INTERVIEW AND GIVEAWAY
The Dark Pool
by J. E. Fishman
Joel Fishman joins me today to introduce his latest book, The Dark Pool. You can also read my 5-BD review and enter the giveaway to win one of two paperback copies of the book. Enjoy!
This market’s a KILLER.
Three men’s lives on a knife’s edge…
Shoog Clay: The nation’s winningest inner-city high school football coach resists pressure to move up to the college level because his kids in the Bronx mean everything to him. But more powerful people won’t take no for an answer.
Antwon Meeps: One day Harriet Tubman High School’s star running back is a shoe-in for a college scholarship. The next day he’s accused of a rape he didn’t commit, his life begins unraveling, and he doesn’t know how to stop it.
The Mean: This incognito Greenwich hedge fund manager is so rich he keeps a giant sea creature as his pet. But a risky investment threatens to ruin him, and a stubborn high school football coach holds the key to his redemption.
Soon a tragic hanging in the school gymnasium will lay bare a secret force that none of these men understands. In a “dark pool” marketplace, insatiable Wall Street players have wagered everything on certain real-world outcomes. When fortunes hang in the balance, financiers cloaked in anonymity won’t hesitate to pay off their claims with the blood of others.
By Lynda Dickson
Antwon Meeps is an 18-year-old high school senior with his whole life ahead of him. He’s on the winning High School football team, he has college to look forward to in a few months, and he has a promising football career. When Antwon is wrongly accused of rape, he’s helped out of this sticky situation by a man to whom he now owes a favor. It could come at any time or any place, and it could be legal or illegal. Who is his mysterious savior and who will Antwon have to hurt to pay back his debt?
Enter the commodities trader who privately calls himself The Mean because he believes that “at some point the price of everything reverts to its average – its mean”. What is The Mean’s “dark pool” investment and how does it impact on Antwon Meeps and his coach Shoog Clay? Who’s betting on whom and for what reason? And are they manipulating lives to get what they want?
All of these questions will be answered in this thrilling new book by J. E. Fishman. You won’t be able to stop turning the pages in your search for the answers. Keep an eye out for the strange creature in the giant water tank. Perhaps a bit of symbolism about the dangers lurking in the “dark pool”?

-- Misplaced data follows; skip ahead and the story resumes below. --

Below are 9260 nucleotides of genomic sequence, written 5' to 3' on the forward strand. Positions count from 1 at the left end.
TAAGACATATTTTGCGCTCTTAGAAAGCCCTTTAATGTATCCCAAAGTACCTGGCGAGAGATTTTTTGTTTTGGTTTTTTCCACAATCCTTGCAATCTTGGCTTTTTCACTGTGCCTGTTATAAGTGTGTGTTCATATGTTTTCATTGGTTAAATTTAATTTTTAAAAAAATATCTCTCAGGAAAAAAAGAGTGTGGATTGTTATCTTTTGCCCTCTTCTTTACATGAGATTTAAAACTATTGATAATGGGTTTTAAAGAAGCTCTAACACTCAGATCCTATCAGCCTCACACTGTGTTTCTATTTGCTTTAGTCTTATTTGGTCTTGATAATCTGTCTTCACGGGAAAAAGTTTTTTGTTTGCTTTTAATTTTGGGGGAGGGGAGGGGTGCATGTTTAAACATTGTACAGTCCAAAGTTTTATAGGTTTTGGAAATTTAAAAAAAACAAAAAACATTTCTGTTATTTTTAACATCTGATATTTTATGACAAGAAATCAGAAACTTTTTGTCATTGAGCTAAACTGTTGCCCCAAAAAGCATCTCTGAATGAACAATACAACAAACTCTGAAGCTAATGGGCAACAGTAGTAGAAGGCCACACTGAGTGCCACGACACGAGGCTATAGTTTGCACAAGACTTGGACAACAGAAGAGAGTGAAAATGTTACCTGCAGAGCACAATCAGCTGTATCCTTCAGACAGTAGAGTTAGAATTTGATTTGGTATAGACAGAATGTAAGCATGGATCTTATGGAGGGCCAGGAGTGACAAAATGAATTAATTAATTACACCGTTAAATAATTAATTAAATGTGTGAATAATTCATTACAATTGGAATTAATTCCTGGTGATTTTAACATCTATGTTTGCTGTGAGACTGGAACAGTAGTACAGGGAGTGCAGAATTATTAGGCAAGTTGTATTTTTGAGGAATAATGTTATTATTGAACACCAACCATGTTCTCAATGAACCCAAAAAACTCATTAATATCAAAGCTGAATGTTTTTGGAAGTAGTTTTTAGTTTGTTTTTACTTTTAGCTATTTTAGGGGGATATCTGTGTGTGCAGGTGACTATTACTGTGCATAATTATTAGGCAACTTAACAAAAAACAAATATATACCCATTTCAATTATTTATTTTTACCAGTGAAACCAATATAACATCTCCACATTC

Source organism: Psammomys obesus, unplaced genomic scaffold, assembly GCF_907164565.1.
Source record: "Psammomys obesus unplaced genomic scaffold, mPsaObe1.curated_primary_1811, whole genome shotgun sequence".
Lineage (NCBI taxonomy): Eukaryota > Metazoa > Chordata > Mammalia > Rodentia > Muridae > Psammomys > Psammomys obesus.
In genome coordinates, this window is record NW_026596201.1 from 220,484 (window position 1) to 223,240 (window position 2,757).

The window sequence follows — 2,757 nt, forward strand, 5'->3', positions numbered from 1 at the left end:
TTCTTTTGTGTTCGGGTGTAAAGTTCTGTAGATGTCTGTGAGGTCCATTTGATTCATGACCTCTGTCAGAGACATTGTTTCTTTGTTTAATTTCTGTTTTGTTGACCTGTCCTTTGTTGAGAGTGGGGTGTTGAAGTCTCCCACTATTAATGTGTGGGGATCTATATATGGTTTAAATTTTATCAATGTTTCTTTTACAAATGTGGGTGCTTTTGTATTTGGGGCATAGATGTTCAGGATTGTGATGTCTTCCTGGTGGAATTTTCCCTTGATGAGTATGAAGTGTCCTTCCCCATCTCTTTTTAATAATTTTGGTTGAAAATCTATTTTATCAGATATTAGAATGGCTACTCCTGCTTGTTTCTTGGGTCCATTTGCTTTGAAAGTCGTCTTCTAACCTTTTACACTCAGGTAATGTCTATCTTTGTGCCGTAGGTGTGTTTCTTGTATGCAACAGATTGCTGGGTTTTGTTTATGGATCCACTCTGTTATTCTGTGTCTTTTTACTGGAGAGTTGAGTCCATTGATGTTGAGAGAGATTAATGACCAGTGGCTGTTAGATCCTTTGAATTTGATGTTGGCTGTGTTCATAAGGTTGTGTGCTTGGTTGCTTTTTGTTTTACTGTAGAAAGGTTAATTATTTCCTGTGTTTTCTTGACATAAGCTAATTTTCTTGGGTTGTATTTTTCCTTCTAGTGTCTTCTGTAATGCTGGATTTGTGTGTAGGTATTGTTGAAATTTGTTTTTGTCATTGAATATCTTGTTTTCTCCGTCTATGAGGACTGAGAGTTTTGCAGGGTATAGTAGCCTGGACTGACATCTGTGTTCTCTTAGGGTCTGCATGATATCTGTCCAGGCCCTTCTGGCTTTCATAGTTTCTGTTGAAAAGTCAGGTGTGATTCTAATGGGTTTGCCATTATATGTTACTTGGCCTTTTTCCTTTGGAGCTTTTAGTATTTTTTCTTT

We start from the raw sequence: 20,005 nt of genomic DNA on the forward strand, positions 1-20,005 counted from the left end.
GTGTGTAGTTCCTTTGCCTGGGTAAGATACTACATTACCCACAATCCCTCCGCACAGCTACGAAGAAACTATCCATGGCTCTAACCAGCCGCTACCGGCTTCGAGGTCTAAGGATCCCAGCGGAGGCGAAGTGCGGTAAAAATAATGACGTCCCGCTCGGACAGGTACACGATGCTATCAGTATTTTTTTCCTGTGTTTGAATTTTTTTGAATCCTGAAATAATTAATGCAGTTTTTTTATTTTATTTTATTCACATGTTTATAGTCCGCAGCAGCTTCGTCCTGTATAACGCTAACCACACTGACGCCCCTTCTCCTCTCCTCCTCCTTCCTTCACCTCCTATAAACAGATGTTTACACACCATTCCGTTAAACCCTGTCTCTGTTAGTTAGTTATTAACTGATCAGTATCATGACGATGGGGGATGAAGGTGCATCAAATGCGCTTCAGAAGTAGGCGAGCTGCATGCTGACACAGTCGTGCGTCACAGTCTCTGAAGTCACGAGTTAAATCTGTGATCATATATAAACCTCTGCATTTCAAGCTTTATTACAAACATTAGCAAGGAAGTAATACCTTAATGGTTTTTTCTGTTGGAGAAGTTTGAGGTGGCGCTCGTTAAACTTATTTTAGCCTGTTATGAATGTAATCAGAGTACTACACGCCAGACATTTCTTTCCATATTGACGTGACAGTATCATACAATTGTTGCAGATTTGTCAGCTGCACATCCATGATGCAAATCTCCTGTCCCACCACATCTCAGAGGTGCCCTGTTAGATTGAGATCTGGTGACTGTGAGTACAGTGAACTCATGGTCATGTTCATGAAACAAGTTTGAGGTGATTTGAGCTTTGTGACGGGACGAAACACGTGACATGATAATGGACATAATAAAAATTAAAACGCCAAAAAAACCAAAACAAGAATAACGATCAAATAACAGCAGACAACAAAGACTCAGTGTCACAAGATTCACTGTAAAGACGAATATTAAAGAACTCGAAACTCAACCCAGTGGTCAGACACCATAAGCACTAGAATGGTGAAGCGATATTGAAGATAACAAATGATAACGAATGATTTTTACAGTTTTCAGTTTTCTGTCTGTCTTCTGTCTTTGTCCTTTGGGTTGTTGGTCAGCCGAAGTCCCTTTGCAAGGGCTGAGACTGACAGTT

Although I’m not interested in football or the money market, I found this book to be thoroughly enjoyable from beginning to end. So don’t be put off by the subject matter. This book is full of twists and turns and will keep you guessing until the end. I look forward to reading more books by this talented author.
Interview with the Author
Hi Joel, thanks for joining me today to discuss your new book The Dark Pool.
Which writers have influenced you the most?
I feel that I’ve been more influenced by specific books than particular authors, at least with regard to my work writing stand-alone thrillers. There have been any number of occasions when I couldn’t put a book down and thought: I’d like to tell a story that powerful. Such books have included The Exorcist by William Peter Blatty, The Agony and the Ecstasy by Irving Stone, Silence of the Lambs by Thomas Harris, Sophie’s Choice and The Confessions of Nat Turner by William Styron, any number of works by Saul Bellow and Philip Roth, The World According to Garp by John Irving, The Godfather by Mario Puzo – so many others. I’m working on a series of police procedurals now, and I’d say they’re most influenced by the work of Evan Hunter writing as Ed McBain and by Joseph Wambaugh.
What age group do you recommend your book for?
I would recommend this book to grown-ups.
What sparked the idea for this book?
Among all the outrage about the financial collapse, it struck me that there was this huge gap between people working in the financial world and the man on the street who is often inadvertently affected by the actions of traders, hedge fund managers, and the like. I was wondering how one might close that gap with storytelling when I came across dark pools, which are these kinds of secret trading platforms. When people’s actions are hidden from society, you no longer have the disinfectant of daylight, and it’s that much easier to lose your moral compass. That seemed like a pretty good environment for a financial thriller.
Which comes first? The character’s story or the idea for the novel?
It comes whence it comes. In my first stand-alone thriller, Primacy, and in the new book, The Dark Pool, it began with the idea or premise. In my mystery, Cadaver Blues, it began with the character. In the next stand-alone thriller, it also begins with a character, in that case a real-life one, Typhoid Mary.
What was the hardest part to writing this book?
Beginning is always the hardest part. The abyss of the blank page.
How do you hope this book affects its readers?